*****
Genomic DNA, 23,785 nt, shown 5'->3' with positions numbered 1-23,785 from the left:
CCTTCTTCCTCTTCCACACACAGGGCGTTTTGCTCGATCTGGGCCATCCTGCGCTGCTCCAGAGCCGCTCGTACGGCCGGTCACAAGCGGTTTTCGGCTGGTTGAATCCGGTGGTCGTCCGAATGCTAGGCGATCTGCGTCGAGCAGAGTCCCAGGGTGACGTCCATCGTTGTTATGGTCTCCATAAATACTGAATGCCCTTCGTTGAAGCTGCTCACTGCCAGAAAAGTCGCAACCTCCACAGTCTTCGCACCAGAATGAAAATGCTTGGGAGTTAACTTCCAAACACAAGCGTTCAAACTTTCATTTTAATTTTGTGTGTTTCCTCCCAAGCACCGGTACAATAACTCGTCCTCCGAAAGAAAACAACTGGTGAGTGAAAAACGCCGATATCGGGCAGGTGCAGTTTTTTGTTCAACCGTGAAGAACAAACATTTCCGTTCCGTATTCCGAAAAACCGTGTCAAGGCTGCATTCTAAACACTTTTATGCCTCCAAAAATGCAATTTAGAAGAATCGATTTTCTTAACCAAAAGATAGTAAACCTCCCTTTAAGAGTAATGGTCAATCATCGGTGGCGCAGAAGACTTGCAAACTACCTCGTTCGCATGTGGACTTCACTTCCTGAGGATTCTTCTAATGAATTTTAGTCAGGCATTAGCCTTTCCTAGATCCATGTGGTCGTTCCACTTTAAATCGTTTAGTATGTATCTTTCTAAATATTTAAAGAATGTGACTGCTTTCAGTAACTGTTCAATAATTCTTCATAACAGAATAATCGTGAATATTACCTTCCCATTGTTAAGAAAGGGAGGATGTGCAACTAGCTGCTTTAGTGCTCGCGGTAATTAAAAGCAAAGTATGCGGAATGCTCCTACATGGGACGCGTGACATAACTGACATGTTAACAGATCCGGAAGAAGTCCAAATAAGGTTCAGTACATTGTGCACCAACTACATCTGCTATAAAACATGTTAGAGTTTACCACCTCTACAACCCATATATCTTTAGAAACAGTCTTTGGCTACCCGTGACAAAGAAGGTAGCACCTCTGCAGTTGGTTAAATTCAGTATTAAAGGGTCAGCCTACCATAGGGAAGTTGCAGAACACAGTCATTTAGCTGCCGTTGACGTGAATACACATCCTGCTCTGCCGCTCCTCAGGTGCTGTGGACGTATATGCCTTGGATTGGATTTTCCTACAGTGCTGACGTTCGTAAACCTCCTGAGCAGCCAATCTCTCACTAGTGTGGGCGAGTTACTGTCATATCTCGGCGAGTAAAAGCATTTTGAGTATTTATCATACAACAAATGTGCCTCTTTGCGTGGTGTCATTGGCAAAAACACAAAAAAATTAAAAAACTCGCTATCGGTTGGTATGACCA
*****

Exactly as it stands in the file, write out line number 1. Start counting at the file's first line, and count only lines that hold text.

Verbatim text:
Genomic DNA, 23,785 nt, shown 5'->3' with positions numbered 1-23,785 from the left: